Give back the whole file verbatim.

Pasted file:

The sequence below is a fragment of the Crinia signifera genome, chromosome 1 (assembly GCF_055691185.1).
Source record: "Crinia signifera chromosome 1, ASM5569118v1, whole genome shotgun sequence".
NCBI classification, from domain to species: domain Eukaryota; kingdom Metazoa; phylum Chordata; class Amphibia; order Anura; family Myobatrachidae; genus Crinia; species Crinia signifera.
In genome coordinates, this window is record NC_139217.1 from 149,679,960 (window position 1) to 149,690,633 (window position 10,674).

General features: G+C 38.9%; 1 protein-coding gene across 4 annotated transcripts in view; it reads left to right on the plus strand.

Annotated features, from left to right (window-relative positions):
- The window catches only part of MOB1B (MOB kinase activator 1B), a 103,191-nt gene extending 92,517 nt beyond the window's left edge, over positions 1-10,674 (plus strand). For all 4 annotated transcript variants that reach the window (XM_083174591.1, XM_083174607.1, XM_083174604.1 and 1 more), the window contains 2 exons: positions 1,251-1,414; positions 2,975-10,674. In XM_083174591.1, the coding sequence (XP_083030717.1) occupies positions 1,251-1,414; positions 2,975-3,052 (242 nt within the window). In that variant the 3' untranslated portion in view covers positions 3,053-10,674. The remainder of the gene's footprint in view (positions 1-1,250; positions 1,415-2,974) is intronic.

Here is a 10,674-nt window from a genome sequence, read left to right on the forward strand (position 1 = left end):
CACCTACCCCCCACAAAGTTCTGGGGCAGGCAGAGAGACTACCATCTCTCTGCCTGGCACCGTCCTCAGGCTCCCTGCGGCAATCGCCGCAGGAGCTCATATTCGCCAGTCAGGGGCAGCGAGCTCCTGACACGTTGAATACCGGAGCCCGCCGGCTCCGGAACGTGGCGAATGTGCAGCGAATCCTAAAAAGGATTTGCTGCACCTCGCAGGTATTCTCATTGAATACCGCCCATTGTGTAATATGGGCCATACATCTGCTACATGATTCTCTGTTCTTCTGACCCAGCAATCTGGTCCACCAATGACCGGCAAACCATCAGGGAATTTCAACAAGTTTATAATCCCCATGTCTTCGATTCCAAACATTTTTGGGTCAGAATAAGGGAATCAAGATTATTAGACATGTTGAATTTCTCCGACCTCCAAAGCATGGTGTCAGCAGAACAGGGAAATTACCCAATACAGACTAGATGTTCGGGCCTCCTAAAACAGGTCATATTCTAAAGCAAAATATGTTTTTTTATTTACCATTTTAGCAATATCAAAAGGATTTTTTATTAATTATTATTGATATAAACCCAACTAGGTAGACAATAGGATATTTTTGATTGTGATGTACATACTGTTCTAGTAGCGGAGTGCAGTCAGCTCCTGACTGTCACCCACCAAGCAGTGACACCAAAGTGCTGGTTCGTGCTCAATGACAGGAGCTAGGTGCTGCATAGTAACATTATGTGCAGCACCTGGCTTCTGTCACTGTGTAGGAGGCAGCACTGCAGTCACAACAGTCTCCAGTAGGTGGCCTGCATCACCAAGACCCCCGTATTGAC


The sequence below is a fragment of the Crinia signifera genome, chromosome 1 (assembly GCF_055691185.1).
Source record: "Crinia signifera chromosome 1, ASM5569118v1, whole genome shotgun sequence".
NCBI classification, from domain to species: domain Eukaryota; kingdom Metazoa; phylum Chordata; class Amphibia; order Anura; family Myobatrachidae; genus Crinia; species Crinia signifera.
In genome coordinates, this window is record NC_139217.1 from 149,679,960 (window position 1) to 149,690,633 (window position 10,674).

General features: G+C 38.9%; 1 protein-coding gene across 4 annotated transcripts in view; it reads left to right on the plus strand.

Annotated features, from left to right (window-relative positions):
- The window catches only part of MOB1B (MOB kinase activator 1B), a 103,191-nt gene extending 92,517 nt beyond the window's left edge, over positions 1-10,674 (plus strand). For all 4 annotated transcript variants that reach the window (XM_083174591.1, XM_083174607.1, XM_083174604.1 and 1 more), the window contains 2 exons: positions 1,251-1,414; positions 2,975-10,674. In XM_083174591.1, the coding sequence (XP_083030717.1) occupies positions 1,251-1,414; positions 2,975-3,052 (242 nt within the window). In that variant the 3' untranslated portion in view covers positions 3,053-10,674. The remainder of the gene's footprint in view (positions 1-1,250; positions 1,415-2,974) is intronic.

Here is a 10,674-nt window from a genome sequence, read left to right on the forward strand (position 1 = left end):
CACCTACCCCCCACAAAGTTCTGGGGCAGGCAGAGAGACTACCATCTCTCTGCCTGGCACCGTCCTCAGGCTCCCTGCGGCAATCGCCGCAGGAGCTCATATTCGCCAGTCAGGGGCAGCGAGCTCCTGACACGTTGAATACCGGAGCCCGCCGGCTCCGGAACGTGGCGAATGTGCAGCGAATCCTAAAAAGGATTTGCTGCACCTCGCAGGTATTCTCATTGAATACCGCCCATTGTGTAATATGGGCCATACATCTGCTACATGATTCTCTGTTCTTCTGACCCAGCAATCTGGTCCACCAATGACCGGCAAACCATCAGGGAATTTCAACAAGTTTATAATCCCCATGTCTTCGATTCCAAACATTTTTGGGTCAGAATAAGGGAATCAAGATTATTAGACATGTTGAATTTCTCCGACCTCCAAAGCATGGTGTCAGCAGAACAGGGAAATTACCCAATACAGACTAGATGTTCGGGCCTCCTAAAACAGGTCATATTCTAAAGCAAAATATGTTTTTTTATTTACCATTTTAGCAATATCAAAAGGATTTTTTATTAATTATTATTGATATAAACCCAACTAGGTAGACAATAGGATATTTTTGATTGTGATGTACATACTGTTCTAGTAGCGGAGTGCAGTCAGCTCCTGACTGTCACCCACCAAGCAGTGACACCAAAGTGCTGGTTCGTGCTCAATGACAGGAGCTAGGTGCTGCATAGTAACATTATGTGCAGCACCTGGCTTCTGTCACTGTGTAGGAGGCAGCACTGCAGTCACAACAGTCTCCAGTAGGTGGCCTGCATCACCAAGACCCCCGTATTGAC